process of gathering information and analyzing competitive effects to determine whether to file

this case, and to develop evidence for use in the prosecution of the case. Now that litigation has

been commenced, the interview memoranda will be relied upon by attorneys as an important

resource in preparing for trial.

7. The results of these interviews are summarized in interview memoranda. These

memoranda were drafted either by the attorneys who conducted the interviews or by other

personnel attending the interviews, usually legal assistants. When non-attorneys drafted the

memoranda, they did so at the direction of attorneys. Frequently, the attorneys would advise the

non-attorney of specific material to include in the memorandum. In every case, attorneys are

expected to -- and, on information and belief, did -- review each memorandum and edit it if

necessary. A memorandum is finalized only after an attorney has approved it.

8. The interview memoranda are not the equivalent of stenographic transcripts or

substantially verbatim recordings of questions and answers. The memoranda summarize only

the information from the interviews that the authors selected as important and relevant to the

theories being pursued in the investigation. Moreover, the memoranda do not present the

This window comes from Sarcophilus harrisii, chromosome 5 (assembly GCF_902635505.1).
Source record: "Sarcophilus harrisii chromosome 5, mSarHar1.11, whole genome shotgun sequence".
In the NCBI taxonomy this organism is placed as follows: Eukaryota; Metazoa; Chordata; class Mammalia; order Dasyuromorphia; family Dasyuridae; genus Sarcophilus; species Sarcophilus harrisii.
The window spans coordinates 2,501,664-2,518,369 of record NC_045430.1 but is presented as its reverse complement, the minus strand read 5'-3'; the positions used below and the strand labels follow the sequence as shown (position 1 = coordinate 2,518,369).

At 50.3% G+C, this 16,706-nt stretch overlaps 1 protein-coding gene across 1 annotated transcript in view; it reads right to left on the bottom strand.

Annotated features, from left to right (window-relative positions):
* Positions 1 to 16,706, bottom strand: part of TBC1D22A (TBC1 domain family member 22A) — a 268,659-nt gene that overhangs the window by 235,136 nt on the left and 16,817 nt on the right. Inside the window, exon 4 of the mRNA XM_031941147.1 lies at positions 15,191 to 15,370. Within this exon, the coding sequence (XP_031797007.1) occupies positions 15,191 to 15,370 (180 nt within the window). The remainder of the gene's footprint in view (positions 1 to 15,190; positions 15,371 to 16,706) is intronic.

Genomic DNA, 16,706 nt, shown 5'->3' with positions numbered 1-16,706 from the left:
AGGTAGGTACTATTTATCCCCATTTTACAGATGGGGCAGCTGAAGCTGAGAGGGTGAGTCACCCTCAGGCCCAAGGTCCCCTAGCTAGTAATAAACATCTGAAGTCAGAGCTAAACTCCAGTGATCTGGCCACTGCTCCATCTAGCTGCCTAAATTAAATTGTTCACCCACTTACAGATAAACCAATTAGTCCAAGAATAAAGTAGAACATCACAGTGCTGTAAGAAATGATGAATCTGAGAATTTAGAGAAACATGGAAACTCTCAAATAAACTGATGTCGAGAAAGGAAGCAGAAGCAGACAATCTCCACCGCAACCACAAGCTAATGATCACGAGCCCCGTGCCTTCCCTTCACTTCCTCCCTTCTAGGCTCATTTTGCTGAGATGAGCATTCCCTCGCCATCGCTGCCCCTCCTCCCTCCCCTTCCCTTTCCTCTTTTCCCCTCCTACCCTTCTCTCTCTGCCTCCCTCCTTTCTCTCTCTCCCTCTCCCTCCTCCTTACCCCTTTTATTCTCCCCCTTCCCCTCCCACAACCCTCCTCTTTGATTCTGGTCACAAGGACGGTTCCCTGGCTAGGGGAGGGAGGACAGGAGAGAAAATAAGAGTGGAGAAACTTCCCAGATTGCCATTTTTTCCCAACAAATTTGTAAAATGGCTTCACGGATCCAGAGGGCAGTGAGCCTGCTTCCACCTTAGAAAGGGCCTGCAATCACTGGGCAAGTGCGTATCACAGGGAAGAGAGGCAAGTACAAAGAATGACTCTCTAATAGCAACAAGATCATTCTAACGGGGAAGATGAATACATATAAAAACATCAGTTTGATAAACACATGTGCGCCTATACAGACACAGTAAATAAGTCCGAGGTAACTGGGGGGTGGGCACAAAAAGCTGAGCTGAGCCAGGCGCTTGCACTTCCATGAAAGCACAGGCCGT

information in the order in which it was discussed during the interview; rather, the information is

summarized by topic or issue. The memoranda thus reveal the legal and economic theories

being considered in the investigation and how the selected information relates to those theories.
9. The memoranda often also contain other mental impressions of the Division

personnel attending the interviews. The memoranda frequently describe the reasons why each

interview was conducted, characterize the importance of the information learned in the

interview, draw inferences from that information, contain observations concerning the

cooperativeness, credibility, or knowledge of the interviewee, and/or identify potential areas of

further inquiry.

10. Some of the individuals who were interviewed during the investigation agreed to

the interview on the express condition that the government maintain the confidentiality of their

identities. All of these individuals are or were employed in some aspect of the credit card

industry, and if their cooperation with the government were revealed, they could become the

subject of professional ostracism or economic retaliation. Disclosure of the memoranda

summarizing the interviews of these confidential informants would necessarily reveal their

identities.

11. Visa has also moved to compel production of certain analyses prepared by the

Division’s economists during the course of the investigation. The Schedule attached to the

Declaration of Joel I. Klein lists memoranda prepared by the Division’s economists for which the

Division is asserting deliberative process privilege (as well as work product immunity). I am

familiar with the memoranda identified in this list. Any factual information contained in these

memoranda was derived from materials that either (1) were produced to the Division by the

defendants in this action, (2) have already been produced to the defendants by the Division, or

(3) are available from public sources. Thus, Visa can obtain all of this factual material from

other sources.
I declare under penalty of perjury that the foregoing is true and correct.

Executed January 13, 1999 at Washington, D.C.


____________/s/___________
Mary Jean Moltenbrey